This case is designed to demonstrate the effectiveness of having a strategic communication plan in place to use in times of a crisis. The quality and timeliness of a company’s response in a situation determines how the public will perceive its dealings in the future.
In August 2007, toy giant Mattel performed a voluntary recall of over 21 million products because of high levels of lead paint used in their manufacturing. Through a solid crisis communication plan, the company was able to take control of the situation and regain the trust of the public.
1945 was the year of Mattel’s birth. The company was started by couple Ruth and Eliot Handler and business partner Harold Matson in sunny southern California. The initial products sold were wooden picture frames, but scraps from these would be used to develop furniture for dolls. The success gained from selling the furniture dolls would be the start of the world’s largest toy company. The first lines of toys brought the company acceptable profits and they were the first to advertise toys on television, which they began with the popular Mickey Mouse Club (Mattel Inc). Although the toys sold, they lacked quality and forced the Handlers to design toys that could be used for an extended period of time by children. Ten years later after it was founded, Mattel would see its profits reach $5 million.
An Era of Success Before Disaster Strikes
In 1959, Mattel introduced the Barbie doll, created by Ruth Handler to replace the popular paper dolls. This toy would change the industry forever, and it is still the top selling toy. The line of Barbies and the introduction of the first talking doll, Chatty Cathy, helped to put Mattel as a household name (Mattel Inc). Mattel began to expand through acquisitions, but the company would soon face its first major crisis since its inception. The company was found guilty of forging financial records, after some of its factories were destroyed. The Handlers were forced out of the company they founded, and replaced by outside executives.
Between August and October of 2007, the toy giant Mattel issued voluntary recalls of products sold that were found to contain dangerous levels of lead paint. Failure to adequately supervise the manufacturing of its products in China forced the company to launch a campaign to save the brand and its reputation. During the time of the crisis, the CEO and corporate communication staff worked to craft a swift response and ensure that the message was communicated accurately and sincerely, as this was a global issue.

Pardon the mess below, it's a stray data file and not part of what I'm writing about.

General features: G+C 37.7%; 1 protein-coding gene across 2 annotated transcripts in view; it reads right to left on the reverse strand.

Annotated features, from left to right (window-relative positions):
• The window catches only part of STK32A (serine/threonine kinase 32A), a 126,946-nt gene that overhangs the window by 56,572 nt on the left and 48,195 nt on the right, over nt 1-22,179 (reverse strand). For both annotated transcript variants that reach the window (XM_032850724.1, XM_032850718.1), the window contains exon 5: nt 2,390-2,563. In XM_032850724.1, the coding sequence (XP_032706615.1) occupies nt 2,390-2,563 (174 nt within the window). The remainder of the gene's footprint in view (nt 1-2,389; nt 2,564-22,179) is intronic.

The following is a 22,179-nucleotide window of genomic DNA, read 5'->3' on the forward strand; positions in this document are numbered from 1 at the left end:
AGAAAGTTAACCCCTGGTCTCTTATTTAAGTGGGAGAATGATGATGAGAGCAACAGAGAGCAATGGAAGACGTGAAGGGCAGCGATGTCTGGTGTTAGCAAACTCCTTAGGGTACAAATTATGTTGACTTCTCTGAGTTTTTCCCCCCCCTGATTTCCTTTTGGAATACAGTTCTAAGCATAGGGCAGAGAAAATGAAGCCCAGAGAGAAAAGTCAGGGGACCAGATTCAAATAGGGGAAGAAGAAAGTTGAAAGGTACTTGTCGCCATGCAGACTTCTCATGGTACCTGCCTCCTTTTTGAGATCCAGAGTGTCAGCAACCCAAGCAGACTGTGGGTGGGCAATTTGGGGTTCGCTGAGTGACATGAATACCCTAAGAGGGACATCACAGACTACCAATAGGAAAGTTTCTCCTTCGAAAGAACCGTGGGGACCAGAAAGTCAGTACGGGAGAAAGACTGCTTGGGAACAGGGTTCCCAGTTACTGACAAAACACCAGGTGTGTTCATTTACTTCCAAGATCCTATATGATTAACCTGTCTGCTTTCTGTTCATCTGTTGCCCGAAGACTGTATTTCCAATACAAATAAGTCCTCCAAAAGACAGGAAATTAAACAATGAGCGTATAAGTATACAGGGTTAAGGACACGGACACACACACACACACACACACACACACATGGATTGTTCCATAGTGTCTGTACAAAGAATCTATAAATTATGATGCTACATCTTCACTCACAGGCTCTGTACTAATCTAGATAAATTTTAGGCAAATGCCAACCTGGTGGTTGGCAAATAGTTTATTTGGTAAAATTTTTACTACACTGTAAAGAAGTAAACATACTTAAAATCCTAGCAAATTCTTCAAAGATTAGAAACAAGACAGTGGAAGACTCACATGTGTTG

This case demonstrates the importance of having a crisis communication plan in place and selecting the best media to transmit information to all concerned parties. Mattel was able to shift the focus from the specifics of the crisis to the efforts in which the corporate communication executives handled the situation. Executives solicited the assistance of renowned PR firm Weber Shandwick to produce strategic communication tools to keep everyone aware as problems arose. Targeting consumers, stakeholders and media, Mattel sought to create a scenario that would provide the latest information on what the company was doing to improve the safety of its offerings (PR News). CEO Robert Eckert used the media to his advantage by voicing his personal dedication to product safety and appealing to parents worried about their children. Eckert’s most effective communication was the video message he posted online to “emphasize his concern as a parent and his personal responsibility” (PR News). It is important to deal with any crisis in a timely fashion to ensure that factual information is delivered to the public in the most appropriate sources. Mattel solicited the help of the agency Weber Shandwick to create a communication plan that would have global reach. With the help of one of Shandwick’s strategic communication firm, Powell Tate, Mattel was able to run a campaign detailing the toys being recalled, and what new safety measures were being implemented to check toys before they hit the shelves. The campaign included satellite interviews with Eckert and Bryan Stockton, the president of international operations, and various outlets to field any questions and concerns. The corporate communications staff at Mattel decided to treat this campaign similar to a marketing campaign for new products. The company spread the message of the toy recalls through full-page newspaper advertisements, a website, consumer hotlines, banner ads online directing parents to the recall website, and top executives participated in teleconferences and phone interviews with “top-tier media outlets” (PR News).